Heroes also serve in POW camps

I am compelled, as a retired soldier, a Vietnam Veteran and a proud American, to respond to the two Last Word comments erroneously claiming that Medals of Honor are not earned in a POW camp.

The first writing, ".... he of all people, a soldier, should know that medals are earned on the battlefield and not in a POW camp," and the second, "No soldier ever got a Medal of Honor for being a POW." Both should Google Vice Admiral James Stockdale and learn about a great American hero who was awarded the Medal of Honor "For conspicuous gallantry and intrepidity at the risk of his life above and beyond the call of duty while senior naval officer in Prisoners of War camps in North Vietnam."

To honor this hero, please read the official full citation of the Medal of Honor awarded to Vice Admiral Stockdale:

"For conspicuous gallantry and intrepidity at the risk of his life above and beyond the call of duty while senior naval officer in the Prisoner of War camps of North Vietnam. Recognized by his captors as the leader in the Prisoners' of War resistance to interrogation and in their refusal to participate in propaganda exploitation, Rear Adm. Stockdale was singled out for interrogation and attendant torture after he was detected in a covert communications attempt. Sensing the start of another purge, and aware that his earlier efforts at self-disfiguration to dissuade his captors from exploiting him for propaganda purposes had resulted in cruel and agonizing punishment, Rear Adm. Stockdale resolved to make himself a symbol of resistance regardless of personal sacrifice.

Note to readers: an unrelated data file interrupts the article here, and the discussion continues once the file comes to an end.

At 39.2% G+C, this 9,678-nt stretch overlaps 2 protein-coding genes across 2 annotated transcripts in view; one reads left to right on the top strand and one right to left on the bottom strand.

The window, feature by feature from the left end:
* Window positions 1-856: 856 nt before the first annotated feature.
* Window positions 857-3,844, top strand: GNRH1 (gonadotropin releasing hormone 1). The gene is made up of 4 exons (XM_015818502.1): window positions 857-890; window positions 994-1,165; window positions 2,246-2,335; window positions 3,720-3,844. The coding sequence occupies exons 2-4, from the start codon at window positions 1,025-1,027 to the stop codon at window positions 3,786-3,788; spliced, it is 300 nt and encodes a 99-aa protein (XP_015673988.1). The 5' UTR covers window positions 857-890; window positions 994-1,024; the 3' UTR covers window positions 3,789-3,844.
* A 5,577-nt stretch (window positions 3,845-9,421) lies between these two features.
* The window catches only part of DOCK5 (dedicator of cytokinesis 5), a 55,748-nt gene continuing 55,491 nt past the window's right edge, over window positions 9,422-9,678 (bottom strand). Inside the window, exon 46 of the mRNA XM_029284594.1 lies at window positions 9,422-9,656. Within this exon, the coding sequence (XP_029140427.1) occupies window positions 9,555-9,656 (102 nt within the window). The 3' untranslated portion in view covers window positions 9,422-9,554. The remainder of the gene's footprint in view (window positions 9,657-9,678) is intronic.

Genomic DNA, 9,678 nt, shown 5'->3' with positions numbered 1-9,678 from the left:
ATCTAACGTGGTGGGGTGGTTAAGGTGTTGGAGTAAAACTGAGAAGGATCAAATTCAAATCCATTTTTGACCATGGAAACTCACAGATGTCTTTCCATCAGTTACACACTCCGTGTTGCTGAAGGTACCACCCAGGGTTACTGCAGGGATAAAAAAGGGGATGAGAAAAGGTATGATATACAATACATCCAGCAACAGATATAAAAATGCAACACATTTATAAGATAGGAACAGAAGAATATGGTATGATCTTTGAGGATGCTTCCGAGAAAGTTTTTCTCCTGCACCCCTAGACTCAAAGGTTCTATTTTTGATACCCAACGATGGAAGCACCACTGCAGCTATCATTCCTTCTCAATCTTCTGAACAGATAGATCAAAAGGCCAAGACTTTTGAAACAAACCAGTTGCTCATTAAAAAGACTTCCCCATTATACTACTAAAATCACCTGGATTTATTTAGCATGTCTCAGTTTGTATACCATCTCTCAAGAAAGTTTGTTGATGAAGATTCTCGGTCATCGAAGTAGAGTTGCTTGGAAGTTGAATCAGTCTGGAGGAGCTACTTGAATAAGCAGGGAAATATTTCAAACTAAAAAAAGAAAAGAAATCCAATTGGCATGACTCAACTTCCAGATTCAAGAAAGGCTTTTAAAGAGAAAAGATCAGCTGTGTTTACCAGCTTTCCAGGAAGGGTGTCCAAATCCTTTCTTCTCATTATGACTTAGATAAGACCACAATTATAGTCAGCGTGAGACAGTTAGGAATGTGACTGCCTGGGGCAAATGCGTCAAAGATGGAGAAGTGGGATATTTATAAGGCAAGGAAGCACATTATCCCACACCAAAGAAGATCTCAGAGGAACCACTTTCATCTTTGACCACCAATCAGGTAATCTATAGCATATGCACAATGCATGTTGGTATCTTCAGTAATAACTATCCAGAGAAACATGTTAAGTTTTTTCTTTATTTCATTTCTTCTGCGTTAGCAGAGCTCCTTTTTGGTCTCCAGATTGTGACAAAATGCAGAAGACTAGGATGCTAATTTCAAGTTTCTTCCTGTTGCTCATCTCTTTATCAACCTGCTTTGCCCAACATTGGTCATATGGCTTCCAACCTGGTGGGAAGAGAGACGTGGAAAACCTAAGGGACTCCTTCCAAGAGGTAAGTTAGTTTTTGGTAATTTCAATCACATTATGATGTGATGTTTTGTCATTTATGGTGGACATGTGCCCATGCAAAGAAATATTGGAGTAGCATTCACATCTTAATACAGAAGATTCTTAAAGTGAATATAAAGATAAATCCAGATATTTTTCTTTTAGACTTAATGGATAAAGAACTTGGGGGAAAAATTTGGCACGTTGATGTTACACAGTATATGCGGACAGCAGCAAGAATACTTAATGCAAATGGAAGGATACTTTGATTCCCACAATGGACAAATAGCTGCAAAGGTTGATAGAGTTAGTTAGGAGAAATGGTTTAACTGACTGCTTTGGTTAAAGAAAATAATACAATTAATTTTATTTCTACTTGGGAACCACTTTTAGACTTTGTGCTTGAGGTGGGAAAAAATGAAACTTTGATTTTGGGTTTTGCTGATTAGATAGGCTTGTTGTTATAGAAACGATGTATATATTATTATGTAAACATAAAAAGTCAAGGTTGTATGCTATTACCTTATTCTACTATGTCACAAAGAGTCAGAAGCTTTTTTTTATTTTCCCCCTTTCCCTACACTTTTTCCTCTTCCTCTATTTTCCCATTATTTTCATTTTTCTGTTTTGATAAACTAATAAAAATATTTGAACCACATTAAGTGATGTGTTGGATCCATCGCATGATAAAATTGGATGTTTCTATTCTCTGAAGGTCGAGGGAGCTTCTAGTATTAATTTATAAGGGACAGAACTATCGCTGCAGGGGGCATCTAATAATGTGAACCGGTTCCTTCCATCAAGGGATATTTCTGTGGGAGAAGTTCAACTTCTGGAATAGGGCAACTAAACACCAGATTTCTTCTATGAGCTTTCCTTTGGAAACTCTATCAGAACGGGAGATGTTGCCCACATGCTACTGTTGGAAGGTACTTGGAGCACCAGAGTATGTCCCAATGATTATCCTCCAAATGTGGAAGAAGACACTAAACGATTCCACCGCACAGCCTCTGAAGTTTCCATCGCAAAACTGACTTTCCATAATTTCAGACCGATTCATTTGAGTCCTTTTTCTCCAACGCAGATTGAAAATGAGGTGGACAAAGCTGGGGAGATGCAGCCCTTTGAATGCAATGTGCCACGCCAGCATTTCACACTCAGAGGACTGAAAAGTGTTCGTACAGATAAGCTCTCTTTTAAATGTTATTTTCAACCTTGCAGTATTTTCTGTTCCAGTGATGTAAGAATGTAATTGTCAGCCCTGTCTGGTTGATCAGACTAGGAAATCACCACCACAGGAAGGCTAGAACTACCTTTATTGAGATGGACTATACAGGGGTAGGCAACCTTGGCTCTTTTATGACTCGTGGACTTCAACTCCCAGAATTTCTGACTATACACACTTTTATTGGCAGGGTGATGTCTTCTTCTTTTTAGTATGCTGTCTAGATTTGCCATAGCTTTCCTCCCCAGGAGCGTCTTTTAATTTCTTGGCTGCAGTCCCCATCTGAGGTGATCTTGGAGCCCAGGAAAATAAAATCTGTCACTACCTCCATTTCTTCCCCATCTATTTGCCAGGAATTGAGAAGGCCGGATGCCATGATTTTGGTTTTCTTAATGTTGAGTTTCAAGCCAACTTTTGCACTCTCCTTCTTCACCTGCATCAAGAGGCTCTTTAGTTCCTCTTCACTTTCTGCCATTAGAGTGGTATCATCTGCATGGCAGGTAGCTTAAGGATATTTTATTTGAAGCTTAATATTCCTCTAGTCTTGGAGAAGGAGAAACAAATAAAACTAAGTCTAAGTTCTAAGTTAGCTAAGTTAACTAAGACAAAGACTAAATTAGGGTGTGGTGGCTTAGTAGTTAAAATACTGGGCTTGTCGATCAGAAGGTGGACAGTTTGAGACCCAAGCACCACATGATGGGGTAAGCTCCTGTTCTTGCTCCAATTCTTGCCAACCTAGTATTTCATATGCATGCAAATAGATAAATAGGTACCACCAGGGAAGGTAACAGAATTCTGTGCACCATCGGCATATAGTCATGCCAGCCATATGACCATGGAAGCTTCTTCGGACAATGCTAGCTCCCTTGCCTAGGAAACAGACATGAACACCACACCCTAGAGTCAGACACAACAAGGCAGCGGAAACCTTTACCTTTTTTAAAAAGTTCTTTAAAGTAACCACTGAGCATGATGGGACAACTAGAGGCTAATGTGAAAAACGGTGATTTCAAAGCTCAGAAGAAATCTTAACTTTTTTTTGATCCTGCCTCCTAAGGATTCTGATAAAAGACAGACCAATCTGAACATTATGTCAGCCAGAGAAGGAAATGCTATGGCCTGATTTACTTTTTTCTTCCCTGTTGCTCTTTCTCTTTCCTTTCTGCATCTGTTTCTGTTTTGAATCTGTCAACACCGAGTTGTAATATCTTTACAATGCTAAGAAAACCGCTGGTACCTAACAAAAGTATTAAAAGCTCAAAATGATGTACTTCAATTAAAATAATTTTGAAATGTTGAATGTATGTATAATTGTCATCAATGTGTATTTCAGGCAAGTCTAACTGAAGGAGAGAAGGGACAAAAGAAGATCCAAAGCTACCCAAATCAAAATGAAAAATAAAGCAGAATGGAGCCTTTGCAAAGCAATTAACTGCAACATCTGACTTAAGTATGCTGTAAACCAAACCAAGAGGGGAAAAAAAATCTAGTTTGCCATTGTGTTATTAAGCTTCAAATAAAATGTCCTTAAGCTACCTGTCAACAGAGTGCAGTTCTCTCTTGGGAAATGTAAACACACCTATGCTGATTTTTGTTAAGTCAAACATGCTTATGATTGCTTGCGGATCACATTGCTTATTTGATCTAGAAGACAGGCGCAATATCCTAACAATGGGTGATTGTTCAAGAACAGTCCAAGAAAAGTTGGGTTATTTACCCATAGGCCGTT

“He deliberately inflicted a near-mortal wound to his person in order to convince his captors of his willingness to give up his life rather than capitulate. He was subsequently discovered and revived by the North Vietnamese who, convinced of his indomitable spirit, abated in their employment of excessive harassment and torture toward all of the Prisoners of War. By his heroic action, at great peril to himself, he earned the everlasting gratitude of his fellow prisoners and of his country.

“Rear Adm. Stockdale's valiant leadership and extraordinary courage in a hostile environment sustain and enhance the finest traditions of the U.S. Naval Service."

John Miller

Williamsburg

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